There is layer upon layer of details about each character, painstaking descriptions of the topography and the immense numbers of landscapes documented or referred to in various maps, all of them displaying the ugly underbelly of a broken society, a war-torn community, a ragtag mix of individuals drifting through life till they find an anchor. It is not the story of the heroic soldier, but of anti-heroes like Felon, or of seemingly societal detritus like the Moth and Darter – whose secrets are revealed later.

Ondaatje etches all this in a lyrical novel, almost as if it is poetry in prose. As Enright says, “It makes me think you can progress through time like a poet. It makes me think you can do whatever the hell you like with time.”

In an interview to CBC Radio, Ondaatje said “Warlight is not a war novel. ‘Warlight’ is an invented word. At one moment in the book, I describe the River Thames at night during the war. With all the arches of a bridge crossing the river, there is only one arch that can be used safely. There is a small, yellow light at the top of that arch – an important clue for those using the river at night. That small, lit thing gives you an unusual perception of a time and a place. I wanted to write a tone or a kind of light to suggest that time for those around before and after the war.”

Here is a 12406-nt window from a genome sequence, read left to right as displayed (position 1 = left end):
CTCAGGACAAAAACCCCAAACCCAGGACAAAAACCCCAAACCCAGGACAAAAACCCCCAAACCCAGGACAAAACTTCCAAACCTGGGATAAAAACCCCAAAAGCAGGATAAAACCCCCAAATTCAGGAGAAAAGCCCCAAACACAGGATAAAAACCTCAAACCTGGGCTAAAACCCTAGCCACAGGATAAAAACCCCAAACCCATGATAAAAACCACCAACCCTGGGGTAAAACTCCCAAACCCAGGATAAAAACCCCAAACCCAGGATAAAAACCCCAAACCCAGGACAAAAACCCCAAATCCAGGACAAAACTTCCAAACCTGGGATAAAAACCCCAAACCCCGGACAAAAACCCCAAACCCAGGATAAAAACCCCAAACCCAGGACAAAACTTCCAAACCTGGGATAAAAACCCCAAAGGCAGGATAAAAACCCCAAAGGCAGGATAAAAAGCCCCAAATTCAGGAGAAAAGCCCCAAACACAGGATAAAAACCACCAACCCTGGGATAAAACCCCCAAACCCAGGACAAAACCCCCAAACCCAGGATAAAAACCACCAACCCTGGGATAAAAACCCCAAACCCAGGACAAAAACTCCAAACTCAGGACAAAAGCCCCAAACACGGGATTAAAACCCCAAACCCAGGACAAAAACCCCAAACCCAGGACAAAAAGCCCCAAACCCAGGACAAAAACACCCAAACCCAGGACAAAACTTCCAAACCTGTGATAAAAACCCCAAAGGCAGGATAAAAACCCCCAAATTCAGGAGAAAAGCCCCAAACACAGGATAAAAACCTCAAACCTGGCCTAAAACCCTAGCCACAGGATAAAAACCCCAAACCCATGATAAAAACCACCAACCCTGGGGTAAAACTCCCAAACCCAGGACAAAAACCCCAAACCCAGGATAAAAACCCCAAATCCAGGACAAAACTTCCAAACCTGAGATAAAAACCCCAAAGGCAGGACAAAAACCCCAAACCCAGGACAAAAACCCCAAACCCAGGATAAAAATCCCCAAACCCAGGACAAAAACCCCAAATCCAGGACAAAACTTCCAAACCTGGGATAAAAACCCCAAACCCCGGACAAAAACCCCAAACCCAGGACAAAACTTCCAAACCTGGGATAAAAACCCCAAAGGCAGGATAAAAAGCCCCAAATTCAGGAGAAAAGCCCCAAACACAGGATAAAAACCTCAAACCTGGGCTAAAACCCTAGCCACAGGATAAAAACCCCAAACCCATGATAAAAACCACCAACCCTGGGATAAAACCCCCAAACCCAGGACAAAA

Warlight is an exceptionally beautiful ode, an elegy to the war, while exploring those fuzzy liminal edges of existence that become apparent during a conflict, whether in the literal flicker of the small, yellow light or in metaphorical form. It makes visible the “unknown brave old world”.

Warlight, Michael Ondaatje, Penguin Books.